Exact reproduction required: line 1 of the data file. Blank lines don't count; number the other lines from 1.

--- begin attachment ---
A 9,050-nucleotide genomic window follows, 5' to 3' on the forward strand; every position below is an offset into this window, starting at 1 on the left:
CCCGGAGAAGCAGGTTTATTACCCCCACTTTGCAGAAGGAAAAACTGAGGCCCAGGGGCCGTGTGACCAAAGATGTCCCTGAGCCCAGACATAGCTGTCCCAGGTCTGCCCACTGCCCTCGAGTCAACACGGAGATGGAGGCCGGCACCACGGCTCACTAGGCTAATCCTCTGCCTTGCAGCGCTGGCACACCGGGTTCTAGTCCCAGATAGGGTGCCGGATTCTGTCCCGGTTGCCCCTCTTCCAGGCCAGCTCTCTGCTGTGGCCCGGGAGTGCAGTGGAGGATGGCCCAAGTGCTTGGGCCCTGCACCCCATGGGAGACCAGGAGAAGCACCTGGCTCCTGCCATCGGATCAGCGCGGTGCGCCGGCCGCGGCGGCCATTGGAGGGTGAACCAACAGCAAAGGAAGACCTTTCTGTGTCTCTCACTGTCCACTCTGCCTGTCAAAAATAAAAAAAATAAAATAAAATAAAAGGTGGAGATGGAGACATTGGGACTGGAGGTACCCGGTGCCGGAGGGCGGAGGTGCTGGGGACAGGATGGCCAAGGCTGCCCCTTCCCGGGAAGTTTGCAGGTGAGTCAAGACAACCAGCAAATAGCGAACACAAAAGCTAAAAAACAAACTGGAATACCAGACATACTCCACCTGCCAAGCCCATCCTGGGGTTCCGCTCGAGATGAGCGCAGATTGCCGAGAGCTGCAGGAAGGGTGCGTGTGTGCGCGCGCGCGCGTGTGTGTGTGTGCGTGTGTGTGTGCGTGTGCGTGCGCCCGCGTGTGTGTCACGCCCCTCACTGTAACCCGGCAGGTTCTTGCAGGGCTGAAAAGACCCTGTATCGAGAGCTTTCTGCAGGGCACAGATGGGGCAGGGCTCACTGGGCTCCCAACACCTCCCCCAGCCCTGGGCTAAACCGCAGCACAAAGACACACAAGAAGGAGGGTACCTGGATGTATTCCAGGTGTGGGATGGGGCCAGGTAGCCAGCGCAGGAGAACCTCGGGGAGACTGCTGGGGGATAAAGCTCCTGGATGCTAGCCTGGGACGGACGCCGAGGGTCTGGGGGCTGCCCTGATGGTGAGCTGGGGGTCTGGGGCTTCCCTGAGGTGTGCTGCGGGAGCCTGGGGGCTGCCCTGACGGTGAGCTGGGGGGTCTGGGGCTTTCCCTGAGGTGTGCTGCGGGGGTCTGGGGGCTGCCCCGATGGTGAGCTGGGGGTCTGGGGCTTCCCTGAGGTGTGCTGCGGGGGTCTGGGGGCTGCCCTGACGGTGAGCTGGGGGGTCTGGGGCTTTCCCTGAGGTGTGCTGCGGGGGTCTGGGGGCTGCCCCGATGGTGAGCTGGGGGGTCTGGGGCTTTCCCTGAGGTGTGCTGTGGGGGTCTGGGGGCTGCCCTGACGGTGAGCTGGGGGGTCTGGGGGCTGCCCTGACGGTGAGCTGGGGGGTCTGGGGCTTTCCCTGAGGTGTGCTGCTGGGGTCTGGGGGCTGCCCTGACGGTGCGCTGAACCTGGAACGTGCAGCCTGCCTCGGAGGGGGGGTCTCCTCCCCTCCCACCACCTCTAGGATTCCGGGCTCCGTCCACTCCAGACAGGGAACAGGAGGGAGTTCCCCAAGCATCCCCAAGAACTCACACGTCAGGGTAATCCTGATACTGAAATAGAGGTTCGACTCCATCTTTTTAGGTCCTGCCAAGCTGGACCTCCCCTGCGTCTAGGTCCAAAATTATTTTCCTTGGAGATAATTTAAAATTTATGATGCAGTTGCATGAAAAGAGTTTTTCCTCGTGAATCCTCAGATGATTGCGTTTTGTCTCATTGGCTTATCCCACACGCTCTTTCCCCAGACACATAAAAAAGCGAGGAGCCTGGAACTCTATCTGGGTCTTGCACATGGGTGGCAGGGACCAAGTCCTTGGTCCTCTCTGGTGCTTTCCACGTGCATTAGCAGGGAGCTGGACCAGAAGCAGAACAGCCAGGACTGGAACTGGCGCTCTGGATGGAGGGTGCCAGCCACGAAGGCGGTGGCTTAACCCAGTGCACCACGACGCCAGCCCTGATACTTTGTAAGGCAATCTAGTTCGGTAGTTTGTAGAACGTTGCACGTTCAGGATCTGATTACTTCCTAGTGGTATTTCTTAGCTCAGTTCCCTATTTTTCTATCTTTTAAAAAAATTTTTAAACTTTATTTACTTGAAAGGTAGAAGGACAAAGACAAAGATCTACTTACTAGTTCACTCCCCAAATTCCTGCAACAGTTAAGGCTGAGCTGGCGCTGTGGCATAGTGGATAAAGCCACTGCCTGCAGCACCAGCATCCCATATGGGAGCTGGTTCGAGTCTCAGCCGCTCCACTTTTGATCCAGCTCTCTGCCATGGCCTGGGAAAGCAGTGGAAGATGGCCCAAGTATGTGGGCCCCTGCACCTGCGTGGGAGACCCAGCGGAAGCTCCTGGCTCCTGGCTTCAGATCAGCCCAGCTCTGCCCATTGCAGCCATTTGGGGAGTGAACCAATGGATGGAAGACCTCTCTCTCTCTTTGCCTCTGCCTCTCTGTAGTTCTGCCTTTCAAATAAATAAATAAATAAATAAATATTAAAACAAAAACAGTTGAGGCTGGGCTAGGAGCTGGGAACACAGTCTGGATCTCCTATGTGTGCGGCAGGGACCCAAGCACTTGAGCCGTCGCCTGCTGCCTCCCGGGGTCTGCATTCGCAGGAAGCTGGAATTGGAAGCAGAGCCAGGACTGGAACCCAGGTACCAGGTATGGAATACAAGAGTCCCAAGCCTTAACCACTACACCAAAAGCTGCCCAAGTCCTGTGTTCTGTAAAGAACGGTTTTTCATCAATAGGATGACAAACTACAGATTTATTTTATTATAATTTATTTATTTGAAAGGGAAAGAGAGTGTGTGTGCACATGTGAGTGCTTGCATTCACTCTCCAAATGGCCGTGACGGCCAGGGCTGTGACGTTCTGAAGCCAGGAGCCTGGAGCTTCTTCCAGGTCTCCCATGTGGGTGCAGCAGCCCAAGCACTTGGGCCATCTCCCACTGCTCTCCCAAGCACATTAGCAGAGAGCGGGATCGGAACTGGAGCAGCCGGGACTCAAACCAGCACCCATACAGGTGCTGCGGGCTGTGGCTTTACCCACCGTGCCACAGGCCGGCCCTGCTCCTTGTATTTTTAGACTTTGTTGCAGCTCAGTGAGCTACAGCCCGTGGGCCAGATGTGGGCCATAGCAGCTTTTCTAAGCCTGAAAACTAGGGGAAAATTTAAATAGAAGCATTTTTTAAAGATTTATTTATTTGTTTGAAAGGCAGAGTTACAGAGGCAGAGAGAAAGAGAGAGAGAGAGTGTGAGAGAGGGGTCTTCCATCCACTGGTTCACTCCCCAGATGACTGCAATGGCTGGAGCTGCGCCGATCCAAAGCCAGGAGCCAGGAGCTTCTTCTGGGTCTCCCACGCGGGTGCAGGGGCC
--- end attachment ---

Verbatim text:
A 9,050-nucleotide genomic window follows, 5' to 3' on the forward strand; every position below is an offset into this window, starting at 1 on the left: